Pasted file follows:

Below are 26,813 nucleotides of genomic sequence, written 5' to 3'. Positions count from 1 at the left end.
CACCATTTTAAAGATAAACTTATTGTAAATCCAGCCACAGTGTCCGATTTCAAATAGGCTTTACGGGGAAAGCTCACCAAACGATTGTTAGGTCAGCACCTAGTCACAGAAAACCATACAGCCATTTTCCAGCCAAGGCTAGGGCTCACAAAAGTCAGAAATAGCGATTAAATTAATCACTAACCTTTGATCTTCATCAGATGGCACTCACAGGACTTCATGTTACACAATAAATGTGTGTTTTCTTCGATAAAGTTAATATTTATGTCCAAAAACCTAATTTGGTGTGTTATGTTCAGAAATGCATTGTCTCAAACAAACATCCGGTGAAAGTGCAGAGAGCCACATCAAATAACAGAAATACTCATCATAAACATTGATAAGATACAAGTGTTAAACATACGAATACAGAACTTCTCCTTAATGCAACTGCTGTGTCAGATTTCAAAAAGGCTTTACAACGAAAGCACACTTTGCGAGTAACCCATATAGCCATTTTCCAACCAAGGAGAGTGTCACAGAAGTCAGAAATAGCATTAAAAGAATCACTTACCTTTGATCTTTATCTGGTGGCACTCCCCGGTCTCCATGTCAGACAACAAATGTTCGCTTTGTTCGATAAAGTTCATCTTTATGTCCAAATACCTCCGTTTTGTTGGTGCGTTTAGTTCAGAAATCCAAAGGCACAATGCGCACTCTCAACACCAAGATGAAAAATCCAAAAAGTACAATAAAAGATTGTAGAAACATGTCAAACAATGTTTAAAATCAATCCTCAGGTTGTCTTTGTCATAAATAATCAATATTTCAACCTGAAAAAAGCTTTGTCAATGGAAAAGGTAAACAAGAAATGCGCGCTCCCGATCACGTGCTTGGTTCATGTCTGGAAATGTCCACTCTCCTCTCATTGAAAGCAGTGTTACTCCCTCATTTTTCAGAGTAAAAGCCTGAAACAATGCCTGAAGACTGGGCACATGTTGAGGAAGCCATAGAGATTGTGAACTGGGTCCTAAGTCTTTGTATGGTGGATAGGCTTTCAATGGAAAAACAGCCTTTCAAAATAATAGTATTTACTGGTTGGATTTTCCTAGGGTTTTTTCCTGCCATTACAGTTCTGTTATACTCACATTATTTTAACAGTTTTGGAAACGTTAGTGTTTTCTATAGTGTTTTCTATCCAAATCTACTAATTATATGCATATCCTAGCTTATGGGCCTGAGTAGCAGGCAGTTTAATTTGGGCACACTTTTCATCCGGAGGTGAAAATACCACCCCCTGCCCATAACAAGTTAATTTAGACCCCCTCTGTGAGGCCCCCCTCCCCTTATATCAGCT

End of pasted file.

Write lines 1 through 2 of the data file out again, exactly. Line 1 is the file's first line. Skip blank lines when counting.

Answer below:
Below are 26,813 nucleotides of genomic sequence, written 5' to 3'. Positions count from 1 at the left end.
CACCATTTTAAAGATAAACTTATTGTAAATCCAGCCACAGTGTCCGATTTCAAATAGGCTTTACGGGGAAAGCTCACCAAACGATTGTTAGGTCAGCACCTAGTCACAGAAAACCATACAGCCATTTTCCAGCCAAGGCTAGGGCTCACAAAAGTCAGAAATAGCGATTAAATTAATCACTAACCTTTGATCTTCATCAGATGGCACTCACAGGACTTCATGTTACACAATAAATGTGTGTTTTCTTCGATAAAGTTAATATTTATGTCCAAAAACCTAATTTGGTGTGTTATGTTCAGAAATGCATTGTCTCAAACAAACATCCGGTGAAAGTGCAGAGAGCCACATCAAATAACAGAAATACTCATCATAAACATTGATAAGATACAAGTGTTAAACATACGAATACAGAACTTCTCCTTAATGCAACTGCTGTGTCAGATTTCAAAAAGGCTTTACAACGAAAGCACACTTTGCGAGTAACCCATATAGCCATTTTCCAACCAAGGAGAGTGTCACAGAAGTCAGAAATAGCATTAAAAGAATCACTTACCTTTGATCTTTATCTGGTGGCACTCCCCGGTCTCCATGTCAGACAACAAATGTTCGCTTTGTTCGATAAAGTTCATCTTTATGTCCAAATACCTCCGTTTTGTTGGTGCGTTTAGTTCAGAAATCCAAAGGCACAATGCGCACTCTCAACACCAAGATGAAAAATCCAAAAAGTACAATAAAAGATTGTAGAAACATGTCAAACAATGTTTAAAATCAATCCTCAGGTTGTCTTTGTCATAAATAATCAATATTTCAACCTGAAAAAAGCTTTGTCAATGGAAAAGGTAAACAAGAAATGCGCGCTCCCGATCACGTGCTTGGTTCATGTCTGGAAATGTCCACTCTCCTCTCATTGAAAGCAGTGTTACTCCCTCATTTTTCAGAGTAAAAGCCTGAAACAATGCCTGAAGACTGGGCACATGTTGAGGAAGCCATAGAGATTGTGAACTGGGTCCTAAGTCTTTGTATGGTGGATAGGCTTTCAATGGAAAAACAGCCTTTCAAAATAATAGTATTTACTGGTTGGATTTTCCTAGGGTTTTTTCCTGCCATTACAGTTCTGTTATACTCACATTATTTTAACAGTTTTGGAAACGTTAGTGTTTTCTATAGTGTTTTCTATCCAAATCTACTAATTATATGCATATCCTAGCTTATGGGCCTGAGTAGCAGGCAGTTTAATTTGGGCACACTTTTCATCCGGAGGTGAAAATACCACCCCCTGCCCATAACAAGTTAATTTAGACCCCCTCTGTGAGGCCCCCCTCCCCTTATATCAGCT